Thursday, March 31, 2016

Sunday Gospel Reflection, April 3, 2016: These are written so that you may come to believe...

How did the Good News spread?

Our first Gospel after Easter is a familiar one:  John tells the story of Jesus’ first appearances to the disciples in a locked upper room where they are hiding out of fear for their lives.  Peace be with you, he says, not once but twice.  Peace – the Peace of God, Peace they will need to be ready for their mission.  The following week, although the greeting is the same – Peace be with you – Thomas wants further proof, and simply seeing Jesus’ wounds is enough to cause him to offer a profound testimony of absolute faith:  My Lord and my God. But Jesus knows there will be many to come who will not have this opportunity to see him:  Blessed are those who have not seen and have believed.  We might count ourselves among that number… so how do we come to believe?

The Word of God first came to us in the body of Jesus; it was carried forth by the disciples in the form of healings done in Jesus’ name, the signs and wonders done among the people at the hands of the apostles as described in Acts.  Their profound faith in the power of Jesus’ name, the power of God among them, allows the apostles to manifest all that they believe, and through them, God’s power is made manifest – even in the very ephemeral nature of a shadow such that great numbers of men and women were added to them.  It was the faith of these individuals, living in the peace of God, who gave testimony, both in words and in deeds, that caused the Church to grow, and that caused the people of their time to say, echoing Psalm118,  His mercy endures forever – a call to praise that becomes their own testimony, meant to light the fires of belief in others as well.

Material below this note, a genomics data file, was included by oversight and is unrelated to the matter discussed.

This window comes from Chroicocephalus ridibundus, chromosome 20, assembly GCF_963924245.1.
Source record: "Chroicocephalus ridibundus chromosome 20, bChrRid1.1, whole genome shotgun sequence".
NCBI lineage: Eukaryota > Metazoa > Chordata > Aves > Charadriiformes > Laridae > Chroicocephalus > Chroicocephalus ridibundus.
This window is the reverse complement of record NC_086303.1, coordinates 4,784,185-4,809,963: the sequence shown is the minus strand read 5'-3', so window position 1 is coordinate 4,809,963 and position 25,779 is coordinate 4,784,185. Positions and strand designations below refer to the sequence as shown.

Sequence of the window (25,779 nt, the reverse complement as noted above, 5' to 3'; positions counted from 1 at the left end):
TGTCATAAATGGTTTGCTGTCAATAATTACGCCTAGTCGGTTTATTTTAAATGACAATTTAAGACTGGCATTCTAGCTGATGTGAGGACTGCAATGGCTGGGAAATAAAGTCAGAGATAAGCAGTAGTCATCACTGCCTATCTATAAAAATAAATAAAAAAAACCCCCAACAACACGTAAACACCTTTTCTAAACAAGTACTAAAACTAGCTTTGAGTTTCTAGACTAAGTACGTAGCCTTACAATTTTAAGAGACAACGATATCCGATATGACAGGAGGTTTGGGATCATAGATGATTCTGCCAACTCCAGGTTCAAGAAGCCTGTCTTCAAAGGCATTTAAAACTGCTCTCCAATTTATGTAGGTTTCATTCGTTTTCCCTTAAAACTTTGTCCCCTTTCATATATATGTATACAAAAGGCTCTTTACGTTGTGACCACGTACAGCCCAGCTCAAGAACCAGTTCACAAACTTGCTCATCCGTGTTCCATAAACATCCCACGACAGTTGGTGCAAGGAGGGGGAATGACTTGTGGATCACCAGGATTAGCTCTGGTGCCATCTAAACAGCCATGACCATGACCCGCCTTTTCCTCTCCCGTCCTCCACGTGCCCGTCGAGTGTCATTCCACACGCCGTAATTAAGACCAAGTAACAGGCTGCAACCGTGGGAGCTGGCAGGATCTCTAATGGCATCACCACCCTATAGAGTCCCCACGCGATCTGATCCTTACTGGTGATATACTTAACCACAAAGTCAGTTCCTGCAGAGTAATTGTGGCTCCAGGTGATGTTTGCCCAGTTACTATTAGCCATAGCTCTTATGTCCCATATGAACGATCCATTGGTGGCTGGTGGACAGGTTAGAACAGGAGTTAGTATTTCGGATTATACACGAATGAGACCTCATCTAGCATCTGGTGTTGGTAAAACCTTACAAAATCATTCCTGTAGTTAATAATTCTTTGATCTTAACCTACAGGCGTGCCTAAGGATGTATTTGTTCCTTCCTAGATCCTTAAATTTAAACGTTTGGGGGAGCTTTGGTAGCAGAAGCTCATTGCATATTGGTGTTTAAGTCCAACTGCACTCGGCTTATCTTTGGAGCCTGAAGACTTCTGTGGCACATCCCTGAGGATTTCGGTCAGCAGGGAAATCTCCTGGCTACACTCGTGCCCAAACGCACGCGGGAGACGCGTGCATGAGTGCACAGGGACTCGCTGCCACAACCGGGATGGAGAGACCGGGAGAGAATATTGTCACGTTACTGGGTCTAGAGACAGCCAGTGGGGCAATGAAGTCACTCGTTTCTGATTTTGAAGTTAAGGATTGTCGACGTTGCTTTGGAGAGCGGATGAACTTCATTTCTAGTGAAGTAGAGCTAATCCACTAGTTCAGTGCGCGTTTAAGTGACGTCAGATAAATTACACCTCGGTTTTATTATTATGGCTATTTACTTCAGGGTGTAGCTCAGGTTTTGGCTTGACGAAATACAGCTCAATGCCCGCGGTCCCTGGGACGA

The Word of God remains with us, among other ways, in written form. The Book of Revelation gives further testimony to Jesus in the writings of John, whose visions inspired faith and offered consolation, encouragement, and peace to a church under persecution.  Like Thomas, Peter, and John, we too are called to give testimony to the power of God’s love at work in our lives, and to sing the praise of God whose work (and Word) is wonderful in our eyes… May your Easter season be filled with peace and inspire you to just such testimony, so that all may be glad and rejoice, and so that the entire world may come to believe!

This post is based on Fr. Pat's Scripture class.
Image source:  Wordle

Tuesday, March 29, 2016

In the Garden (C. Austin Miles)

   I come to the garden alone,  
While the dew is still on the roses,  
And the voice I hear falling on my ear,  
The Son of God discloses…  
And He walks with me, and He talks with me,  
And He tells me I am His own,  
And the joy we share as we tarry there,  
None other has ever known!  
He speaks and the sound of His voice  
Is so sweet the birds hush their singing,  
And the melody that he gave to me  
Within my heart is ringing…